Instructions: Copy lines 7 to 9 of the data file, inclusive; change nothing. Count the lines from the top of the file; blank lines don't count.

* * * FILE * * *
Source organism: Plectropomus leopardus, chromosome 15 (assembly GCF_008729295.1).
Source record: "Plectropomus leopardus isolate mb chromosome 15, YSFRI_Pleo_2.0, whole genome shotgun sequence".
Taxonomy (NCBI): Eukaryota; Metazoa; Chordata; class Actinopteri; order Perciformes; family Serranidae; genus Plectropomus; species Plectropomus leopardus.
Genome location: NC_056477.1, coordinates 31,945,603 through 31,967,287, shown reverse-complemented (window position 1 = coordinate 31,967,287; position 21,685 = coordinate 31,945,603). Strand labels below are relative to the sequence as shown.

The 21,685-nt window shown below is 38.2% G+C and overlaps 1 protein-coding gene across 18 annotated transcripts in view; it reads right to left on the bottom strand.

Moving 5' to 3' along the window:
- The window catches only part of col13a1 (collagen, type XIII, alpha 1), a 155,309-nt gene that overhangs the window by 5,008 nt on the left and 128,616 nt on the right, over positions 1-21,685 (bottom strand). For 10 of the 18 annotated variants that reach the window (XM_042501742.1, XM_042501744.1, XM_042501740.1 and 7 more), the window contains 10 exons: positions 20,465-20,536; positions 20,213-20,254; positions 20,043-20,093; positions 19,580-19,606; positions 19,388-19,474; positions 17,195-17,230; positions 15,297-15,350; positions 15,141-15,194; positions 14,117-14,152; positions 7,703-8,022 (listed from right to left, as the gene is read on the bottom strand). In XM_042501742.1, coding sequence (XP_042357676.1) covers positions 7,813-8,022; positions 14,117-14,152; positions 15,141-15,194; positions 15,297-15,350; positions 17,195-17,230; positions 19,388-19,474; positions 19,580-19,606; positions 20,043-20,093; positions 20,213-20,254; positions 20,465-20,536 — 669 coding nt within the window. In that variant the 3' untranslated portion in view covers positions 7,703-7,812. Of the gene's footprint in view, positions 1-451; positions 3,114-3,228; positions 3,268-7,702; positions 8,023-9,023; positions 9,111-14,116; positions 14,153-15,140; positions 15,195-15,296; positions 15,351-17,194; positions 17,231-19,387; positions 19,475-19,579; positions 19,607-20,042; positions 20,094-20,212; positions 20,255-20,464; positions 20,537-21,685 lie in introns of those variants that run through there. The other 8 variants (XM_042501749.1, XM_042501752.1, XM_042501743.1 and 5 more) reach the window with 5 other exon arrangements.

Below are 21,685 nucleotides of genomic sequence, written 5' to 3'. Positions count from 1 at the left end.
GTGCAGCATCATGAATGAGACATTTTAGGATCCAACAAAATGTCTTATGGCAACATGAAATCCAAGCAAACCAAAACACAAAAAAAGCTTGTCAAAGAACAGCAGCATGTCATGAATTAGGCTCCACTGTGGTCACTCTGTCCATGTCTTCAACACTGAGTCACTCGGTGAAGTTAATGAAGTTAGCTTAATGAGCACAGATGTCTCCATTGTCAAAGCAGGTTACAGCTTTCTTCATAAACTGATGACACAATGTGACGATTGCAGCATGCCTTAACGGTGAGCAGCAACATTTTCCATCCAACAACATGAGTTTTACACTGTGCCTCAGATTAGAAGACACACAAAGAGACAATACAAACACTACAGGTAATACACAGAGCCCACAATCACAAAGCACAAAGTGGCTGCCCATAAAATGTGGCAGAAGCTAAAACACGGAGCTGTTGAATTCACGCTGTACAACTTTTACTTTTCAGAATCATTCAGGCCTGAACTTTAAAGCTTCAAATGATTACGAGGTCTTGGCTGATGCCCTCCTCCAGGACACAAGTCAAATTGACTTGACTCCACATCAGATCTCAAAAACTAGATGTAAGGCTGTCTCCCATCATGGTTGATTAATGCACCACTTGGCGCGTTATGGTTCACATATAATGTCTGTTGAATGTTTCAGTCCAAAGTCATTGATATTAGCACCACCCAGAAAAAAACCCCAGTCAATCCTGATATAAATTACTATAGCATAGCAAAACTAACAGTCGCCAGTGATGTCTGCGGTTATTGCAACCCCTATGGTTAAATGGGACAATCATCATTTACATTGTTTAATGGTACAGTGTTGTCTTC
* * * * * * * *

- The window catches only part of col13a1 (collagen, type XIII, alpha 1), a 155,309-nt gene that overhangs the window by 5,008 nt on the left and 128,616 nt on the right, over positions 1-21,685 (bottom strand). For 10 of the 18 annotated variants that reach the window (XM_042501742.1, XM_042501744.1, XM_042501740.1 and 7 more), the window contains 10 exons: positions 20,465-20,536; positions 20,213-20,254; positions 20,043-20,093; positions 19,580-19,606; positions 19,388-19,474; positions 17,195-17,230; positions 15,297-15,350; positions 15,141-15,194; positions 14,117-14,152; positions 7,703-8,022 (listed from right to left, as the gene is read on the bottom strand). In XM_042501742.1, coding sequence (XP_042357676.1) covers positions 7,813-8,022; positions 14,117-14,152; positions 15,141-15,194; positions 15,297-15,350; positions 17,195-17,230; positions 19,388-19,474; positions 19,580-19,606; positions 20,043-20,093; positions 20,213-20,254; positions 20,465-20,536 — 669 coding nt within the window. In that variant the 3' untranslated portion in view covers positions 7,703-7,812. Of the gene's footprint in view, positions 1-451; positions 3,114-3,228; positions 3,268-7,702; positions 8,023-9,023; positions 9,111-14,116; positions 14,153-15,140; positions 15,195-15,296; positions 15,351-17,194; positions 17,231-19,387; positions 19,475-19,579; positions 19,607-20,042; positions 20,094-20,212; positions 20,255-20,464; positions 20,537-21,685 lie in introns of those variants that run through there. The other 8 variants (XM_042501749.1, XM_042501752.1, XM_042501743.1 and 5 more) reach the window with 5 other exon arrangements.

Below are 21,685 nucleotides of genomic sequence, written 5' to 3'. Positions count from 1 at the left end.
GTGCAGCATCATGAATGAGACATTTTAGGATCCAACAAAATGTCTTATGGCAACATGAAATCCAAGCAAACCAAAACACAAAAAAAGCTTGTCAAAGAACAGCAGCATGTCATGAATTAGGCTCCACTGTGGTCACTCTGTCCATGTCTTCAACACTGAGTCACTCGGTGAAGTTAATGAAGTTAGCTTAATGAGCACAGATGTCTCCATTGTCAAAGCAGGTTACAGCTTTCTTCATAAACTGATGACACAATGTGACGATTGCAGCATGCCTTAACGGTGAGCAGCAACATTTTCCATCCAACAACATGAGTTTTACACTGTGCCTCAGATTAGAAGACACACAAAGAGACAATACAAACACTACAGGTAATACACAGAGCCCACAATCACAAAGCACAAAGTGGCTGCCCATAAAATGTGGCAGAAGCTAAAACACGGAGCTGTTGAATTCACGCTGTACAACTTTTACTTTTCAGAATCATTCAGGCCTGAACTTTAAAGCTTCAAATGATTACGAGGTCTTGGCTGATGCCCTCCTCCAGGACACAAGTCAAATTGACTTGACTCCACATCAGATCTCAAAAACTAGATGTAAGGCTGTCTCCCATCATGGTTGATTAATGCACCACTTGGCGCGTTATGGTTCACATATAATGTCTGTTGAATGTTTCAGTCCAAAGTCATTGATATTAGCACCACCCAGAAAAAAACCCCAGTCAATCCTGATATAAATTACTATAGCATAGCAAAACTAACAGTCGCCAGTGATGTCTGCGGTTATTGCAACCCCTATGGTTAAATGGGACAATCATCATTTACATTGTTTAATGGTACAGTGTTGTCTTC